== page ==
WEST WINDSOR, NJ. — An evangelist in New Jersey plans to appeal after a municipal judge found him guilty of defiant trespassing this week for preaching the Gospel at a public train station.
As previously reported, Robert Parker has been preaching at the Princeton Junction train station in West Windsor for the past five years, which is a part of the New Jersey Transit system, a provider of public transportation. Last summer, after he and fellow evangelist Don Karns had finished preaching and witnessing to those waiting for trains, and were leaving, the men were approached by Sergeant Kathleen Shanahan and Officer Sandy Crowe.
Parker and Karns told Christian News Network that Shanahan, who demanded identification, was “extremely hostile,” and claimed that the evangelists had violated the law for speaking at the train station without a permit. The men attempted to record the encounter with their cell phones, but were ordered to turn them off.
“[Sergeant Shanahan] started repeatedly saying, ‘Put the phone down; put the phone down,’” Karns recounted. “You guys are big guys, and I’m just a little officer. You know how scary it is when you have a camera in your hand. How do I know you’re not terrorists? I have no way of knowing that’s not a bomb.”
While Parker provided identification to the officers, Karns asserted his right to privacy. The men were then taken into custody and transported to be booked and charged. After spending three hours in jail, they were leveled with three offenses: defiant trespass, and two counts of obstruction for recording with a cell phone and declining to provide identification.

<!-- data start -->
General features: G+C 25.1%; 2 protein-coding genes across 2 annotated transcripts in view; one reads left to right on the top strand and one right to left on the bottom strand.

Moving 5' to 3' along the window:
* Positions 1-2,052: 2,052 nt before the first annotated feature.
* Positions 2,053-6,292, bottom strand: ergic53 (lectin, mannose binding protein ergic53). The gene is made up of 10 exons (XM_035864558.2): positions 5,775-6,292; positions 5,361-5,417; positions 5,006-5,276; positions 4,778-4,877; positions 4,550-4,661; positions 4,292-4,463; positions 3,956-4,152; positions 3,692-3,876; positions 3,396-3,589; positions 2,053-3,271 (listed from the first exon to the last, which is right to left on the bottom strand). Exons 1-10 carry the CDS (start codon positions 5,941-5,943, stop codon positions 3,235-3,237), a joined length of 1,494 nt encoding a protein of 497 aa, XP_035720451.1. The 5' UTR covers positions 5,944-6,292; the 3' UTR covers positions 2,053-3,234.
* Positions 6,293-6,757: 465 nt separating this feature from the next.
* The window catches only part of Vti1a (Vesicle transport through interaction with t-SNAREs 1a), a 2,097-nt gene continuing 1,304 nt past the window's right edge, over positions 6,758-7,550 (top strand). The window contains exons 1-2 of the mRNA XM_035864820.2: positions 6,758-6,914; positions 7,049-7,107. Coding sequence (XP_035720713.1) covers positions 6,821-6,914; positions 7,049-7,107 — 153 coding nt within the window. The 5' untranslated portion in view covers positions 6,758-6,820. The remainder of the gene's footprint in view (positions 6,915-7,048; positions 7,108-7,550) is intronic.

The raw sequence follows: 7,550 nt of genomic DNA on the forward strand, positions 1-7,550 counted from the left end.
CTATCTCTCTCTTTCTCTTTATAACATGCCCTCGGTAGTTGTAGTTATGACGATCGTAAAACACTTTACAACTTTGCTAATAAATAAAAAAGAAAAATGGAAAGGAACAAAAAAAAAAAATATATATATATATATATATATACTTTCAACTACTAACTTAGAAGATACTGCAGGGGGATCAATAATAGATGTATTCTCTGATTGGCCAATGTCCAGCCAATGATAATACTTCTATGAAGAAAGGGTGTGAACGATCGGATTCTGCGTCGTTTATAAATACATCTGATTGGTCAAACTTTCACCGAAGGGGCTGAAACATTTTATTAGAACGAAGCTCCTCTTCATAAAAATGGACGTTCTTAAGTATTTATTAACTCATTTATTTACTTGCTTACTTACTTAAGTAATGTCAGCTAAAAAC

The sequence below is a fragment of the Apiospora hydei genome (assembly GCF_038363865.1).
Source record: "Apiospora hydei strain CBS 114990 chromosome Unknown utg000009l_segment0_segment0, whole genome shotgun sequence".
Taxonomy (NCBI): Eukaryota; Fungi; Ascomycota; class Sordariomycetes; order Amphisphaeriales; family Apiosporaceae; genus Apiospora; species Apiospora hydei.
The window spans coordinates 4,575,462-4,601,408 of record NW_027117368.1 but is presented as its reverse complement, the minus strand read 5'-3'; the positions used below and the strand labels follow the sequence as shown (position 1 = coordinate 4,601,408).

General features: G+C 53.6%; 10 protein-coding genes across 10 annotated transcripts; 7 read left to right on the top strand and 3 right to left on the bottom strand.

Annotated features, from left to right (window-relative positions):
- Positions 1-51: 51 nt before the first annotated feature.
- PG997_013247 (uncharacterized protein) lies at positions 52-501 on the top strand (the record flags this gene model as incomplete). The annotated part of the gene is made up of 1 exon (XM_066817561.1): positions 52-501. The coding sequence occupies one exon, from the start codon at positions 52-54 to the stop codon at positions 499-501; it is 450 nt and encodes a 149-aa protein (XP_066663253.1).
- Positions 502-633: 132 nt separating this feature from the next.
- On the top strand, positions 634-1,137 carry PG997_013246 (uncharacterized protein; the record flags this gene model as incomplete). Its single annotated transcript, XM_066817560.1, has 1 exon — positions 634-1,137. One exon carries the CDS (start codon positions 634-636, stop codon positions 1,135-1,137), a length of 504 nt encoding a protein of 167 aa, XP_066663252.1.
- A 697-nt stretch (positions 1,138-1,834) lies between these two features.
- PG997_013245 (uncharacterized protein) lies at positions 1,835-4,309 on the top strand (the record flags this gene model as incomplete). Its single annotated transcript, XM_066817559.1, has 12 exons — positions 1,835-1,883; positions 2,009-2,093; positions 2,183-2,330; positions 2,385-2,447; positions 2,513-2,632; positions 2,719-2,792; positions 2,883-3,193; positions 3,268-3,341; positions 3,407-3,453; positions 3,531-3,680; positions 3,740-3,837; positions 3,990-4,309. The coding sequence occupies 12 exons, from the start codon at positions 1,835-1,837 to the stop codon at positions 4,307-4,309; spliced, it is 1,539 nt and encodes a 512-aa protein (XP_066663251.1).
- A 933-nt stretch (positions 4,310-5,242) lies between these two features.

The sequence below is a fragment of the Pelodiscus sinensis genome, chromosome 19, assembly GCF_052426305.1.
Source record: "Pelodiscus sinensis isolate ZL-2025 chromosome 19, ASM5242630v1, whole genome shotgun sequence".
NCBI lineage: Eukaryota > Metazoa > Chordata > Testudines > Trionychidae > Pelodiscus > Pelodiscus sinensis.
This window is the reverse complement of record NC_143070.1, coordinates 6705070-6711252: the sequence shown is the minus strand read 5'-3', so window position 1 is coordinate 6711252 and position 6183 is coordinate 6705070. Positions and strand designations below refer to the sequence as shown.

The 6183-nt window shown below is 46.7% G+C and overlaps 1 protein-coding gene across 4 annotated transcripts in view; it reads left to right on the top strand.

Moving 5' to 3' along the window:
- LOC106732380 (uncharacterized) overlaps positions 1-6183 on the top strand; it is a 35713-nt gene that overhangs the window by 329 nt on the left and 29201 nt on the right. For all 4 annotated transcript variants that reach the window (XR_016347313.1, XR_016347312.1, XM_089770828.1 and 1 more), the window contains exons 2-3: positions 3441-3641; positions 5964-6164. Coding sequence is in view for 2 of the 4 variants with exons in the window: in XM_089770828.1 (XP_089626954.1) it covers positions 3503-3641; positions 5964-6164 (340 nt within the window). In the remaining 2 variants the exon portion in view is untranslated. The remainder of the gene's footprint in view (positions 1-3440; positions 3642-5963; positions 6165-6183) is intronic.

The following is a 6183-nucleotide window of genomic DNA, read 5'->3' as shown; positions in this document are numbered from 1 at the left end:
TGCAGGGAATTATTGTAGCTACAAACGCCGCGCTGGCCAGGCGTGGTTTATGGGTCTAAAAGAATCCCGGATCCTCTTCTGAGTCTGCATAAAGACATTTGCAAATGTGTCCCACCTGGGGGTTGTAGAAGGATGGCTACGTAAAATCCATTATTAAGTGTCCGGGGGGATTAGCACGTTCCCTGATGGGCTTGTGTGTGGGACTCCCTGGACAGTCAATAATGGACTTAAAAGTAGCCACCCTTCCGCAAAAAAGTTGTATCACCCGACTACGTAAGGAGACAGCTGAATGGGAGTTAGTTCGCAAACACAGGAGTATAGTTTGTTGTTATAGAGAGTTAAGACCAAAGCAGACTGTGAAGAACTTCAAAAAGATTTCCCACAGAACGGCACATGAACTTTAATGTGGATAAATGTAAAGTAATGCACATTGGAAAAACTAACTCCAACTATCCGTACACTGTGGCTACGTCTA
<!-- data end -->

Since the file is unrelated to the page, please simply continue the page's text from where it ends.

Parker and Karns later stood trial in municipal court before Judge Kenneth W. Lozier, who took over a year to reach a decision in the matter. Parker told Christian News Network that much of the testimony of the police officers was made to portray them as possible terrorists.
“[Shanahan testified] that we had backpacks, that we were heavily dressed on a very hot day in May, and that our pockets were bulging,” he explained. “She was intimidated by our size and she just took a terrorist class, and so to her, we looked like how a person would look as a terrorist.”
Parker explained that the men were wearing jackets because they had arrived at 5:30 a.m.—when passengers also begin arriving—and it was only 40 degrees out at that time.
He said that he was also disturbed when the prosecution used another officer, Officer Jackson, to testify that he had told Parker in 2009 that a permit was required. But Parker had video footage of the incident, which he said is “ambiguous at best” as the officer was willing to work out the situation to allow them to preach.
“It was very troubling to go and hear all that,” he stated. “I’ve been there for five years preaching the Gospel. Many police officers that came there gave me a thumbs up, saying, ‘You’re not doing anything [wrong]. You’re not bothering anybody. Just make sure you stay behind the yellow line.’ … A lot of respect from police until this day.”
Parker and Karns had to make several trips to court for the trial, including earlier this month, when they learned that the judge had forgotten about their case and had to reschedule his decision. While Karns was found not guilty of all charges, Lozier declared Parker guilty of defiant trespass for preaching at the public train station due to Jackson’s assertions.
But what shocked Parker the most is when Lozier began to pronounce sentencing.
“He was going to sentence me and put me in jail,” Parker explained. “But the prosecutor jumped up and said, ‘Listen, I don’t want to see him go to jail. Just make him pay a fine.'”
“I’m thinking, ‘I could have gone to jail today for … exercising my First Amendment right to free speech,” he continued. “I was like, ‘What has this country come to?'”
Parker states that he plans to appeal the ruling, which could take several months. He says that he has a heart for every passenger at the Princeton Junction train station and would like to regain his right to return and share the Gospel.
“I love each and every one of those commuters,” Parker said. “I have really good relationships with some of the people that go there. … We go there because we love them and we want to see them in Heaven. And so we preach the Gospel to them; we have no other motive.”